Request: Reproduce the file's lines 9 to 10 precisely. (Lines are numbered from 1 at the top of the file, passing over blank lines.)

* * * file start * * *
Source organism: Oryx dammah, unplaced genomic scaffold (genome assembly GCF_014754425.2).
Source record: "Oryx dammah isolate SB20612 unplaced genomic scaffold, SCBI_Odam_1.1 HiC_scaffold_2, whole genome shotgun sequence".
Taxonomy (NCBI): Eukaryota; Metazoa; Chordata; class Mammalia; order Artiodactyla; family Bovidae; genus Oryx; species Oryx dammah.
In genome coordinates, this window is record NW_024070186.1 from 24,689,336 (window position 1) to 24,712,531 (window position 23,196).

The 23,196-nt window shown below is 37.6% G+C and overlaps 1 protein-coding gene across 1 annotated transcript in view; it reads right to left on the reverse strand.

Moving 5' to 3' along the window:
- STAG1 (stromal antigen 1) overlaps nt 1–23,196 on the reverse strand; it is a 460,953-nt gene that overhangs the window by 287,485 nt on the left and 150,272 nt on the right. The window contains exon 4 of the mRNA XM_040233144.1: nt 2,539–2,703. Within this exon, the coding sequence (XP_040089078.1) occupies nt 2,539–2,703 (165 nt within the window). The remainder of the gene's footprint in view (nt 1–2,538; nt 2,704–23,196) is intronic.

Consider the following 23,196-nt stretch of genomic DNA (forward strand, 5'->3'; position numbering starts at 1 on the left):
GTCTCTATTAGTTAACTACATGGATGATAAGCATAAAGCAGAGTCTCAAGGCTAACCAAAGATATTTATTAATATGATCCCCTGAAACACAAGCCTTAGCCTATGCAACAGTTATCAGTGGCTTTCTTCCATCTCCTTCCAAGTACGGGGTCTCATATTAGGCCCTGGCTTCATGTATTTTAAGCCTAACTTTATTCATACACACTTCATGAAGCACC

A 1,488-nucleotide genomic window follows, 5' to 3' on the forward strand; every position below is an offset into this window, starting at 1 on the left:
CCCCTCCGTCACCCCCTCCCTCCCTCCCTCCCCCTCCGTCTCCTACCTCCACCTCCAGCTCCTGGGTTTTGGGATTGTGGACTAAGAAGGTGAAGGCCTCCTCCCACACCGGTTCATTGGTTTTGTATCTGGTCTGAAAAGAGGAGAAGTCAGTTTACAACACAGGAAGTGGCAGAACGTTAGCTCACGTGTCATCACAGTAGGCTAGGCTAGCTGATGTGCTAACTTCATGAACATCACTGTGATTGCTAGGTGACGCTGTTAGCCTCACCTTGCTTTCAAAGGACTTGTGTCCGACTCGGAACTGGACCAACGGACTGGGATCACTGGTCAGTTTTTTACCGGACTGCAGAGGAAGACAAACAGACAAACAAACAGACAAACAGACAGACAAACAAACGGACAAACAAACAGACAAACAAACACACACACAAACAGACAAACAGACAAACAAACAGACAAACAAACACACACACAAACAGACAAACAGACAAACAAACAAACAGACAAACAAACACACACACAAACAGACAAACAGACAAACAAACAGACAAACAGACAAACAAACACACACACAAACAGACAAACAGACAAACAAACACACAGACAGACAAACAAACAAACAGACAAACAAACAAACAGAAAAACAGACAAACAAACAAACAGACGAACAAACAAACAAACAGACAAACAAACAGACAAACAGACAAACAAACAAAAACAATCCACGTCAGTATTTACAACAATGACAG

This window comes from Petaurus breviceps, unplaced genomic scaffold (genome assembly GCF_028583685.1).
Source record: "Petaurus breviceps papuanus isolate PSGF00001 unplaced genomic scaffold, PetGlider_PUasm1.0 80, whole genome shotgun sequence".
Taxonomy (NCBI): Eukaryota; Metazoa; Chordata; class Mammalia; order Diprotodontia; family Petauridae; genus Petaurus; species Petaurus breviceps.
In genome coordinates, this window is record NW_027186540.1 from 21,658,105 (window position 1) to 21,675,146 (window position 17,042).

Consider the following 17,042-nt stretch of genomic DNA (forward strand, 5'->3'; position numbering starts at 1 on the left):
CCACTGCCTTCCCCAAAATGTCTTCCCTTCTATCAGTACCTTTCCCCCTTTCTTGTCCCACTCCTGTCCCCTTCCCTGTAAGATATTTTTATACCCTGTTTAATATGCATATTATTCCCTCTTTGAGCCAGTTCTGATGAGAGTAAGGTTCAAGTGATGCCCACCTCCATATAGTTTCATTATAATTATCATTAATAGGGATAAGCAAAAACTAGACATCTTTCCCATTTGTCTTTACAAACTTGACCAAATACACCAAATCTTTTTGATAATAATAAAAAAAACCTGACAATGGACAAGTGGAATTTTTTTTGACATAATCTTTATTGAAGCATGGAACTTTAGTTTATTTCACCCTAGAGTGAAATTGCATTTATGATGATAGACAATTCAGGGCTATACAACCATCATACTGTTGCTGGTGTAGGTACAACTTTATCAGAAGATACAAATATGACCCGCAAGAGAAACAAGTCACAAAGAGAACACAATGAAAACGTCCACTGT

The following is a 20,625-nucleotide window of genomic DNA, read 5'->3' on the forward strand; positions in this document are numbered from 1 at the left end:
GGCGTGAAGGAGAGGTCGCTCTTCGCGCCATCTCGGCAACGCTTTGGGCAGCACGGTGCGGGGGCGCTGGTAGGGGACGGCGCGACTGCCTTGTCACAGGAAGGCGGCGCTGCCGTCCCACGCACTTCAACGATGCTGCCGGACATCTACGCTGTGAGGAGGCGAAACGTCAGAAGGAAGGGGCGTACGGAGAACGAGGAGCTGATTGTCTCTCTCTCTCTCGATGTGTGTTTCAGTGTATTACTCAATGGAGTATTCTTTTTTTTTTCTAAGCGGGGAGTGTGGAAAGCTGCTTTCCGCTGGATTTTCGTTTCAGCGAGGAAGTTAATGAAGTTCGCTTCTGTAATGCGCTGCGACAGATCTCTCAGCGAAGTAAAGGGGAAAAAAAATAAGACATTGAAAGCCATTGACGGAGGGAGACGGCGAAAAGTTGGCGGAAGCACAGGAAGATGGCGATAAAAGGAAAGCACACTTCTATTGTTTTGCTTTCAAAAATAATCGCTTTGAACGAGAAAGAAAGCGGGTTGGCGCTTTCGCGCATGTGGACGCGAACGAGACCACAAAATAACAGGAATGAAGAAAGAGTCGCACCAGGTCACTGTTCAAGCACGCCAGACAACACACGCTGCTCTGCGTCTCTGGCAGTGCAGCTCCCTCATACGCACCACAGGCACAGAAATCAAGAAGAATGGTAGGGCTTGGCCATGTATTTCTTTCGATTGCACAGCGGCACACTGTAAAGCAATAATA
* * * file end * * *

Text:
GTCTCTATTAGTTAACTACATGGATGATAAGCATAAAGCAGAGTCTCAAGGCTAACCAAAGATATTTATTAATATGATCCCCTGAAACACAAGCCTTAGCCTATGCAACAGTTATCAGTGGCTTTCTTCCATCTCCTTCCAAGTACGGGGTCTCATATTAGGCCCTGGCTTCATGTATTTTAAGCCTAACTTTATTCATACACACTTCATGAAGCACC

A 1,488-nucleotide genomic window follows, 5' to 3' on the forward strand; every position below is an offset into this window, starting at 1 on the left: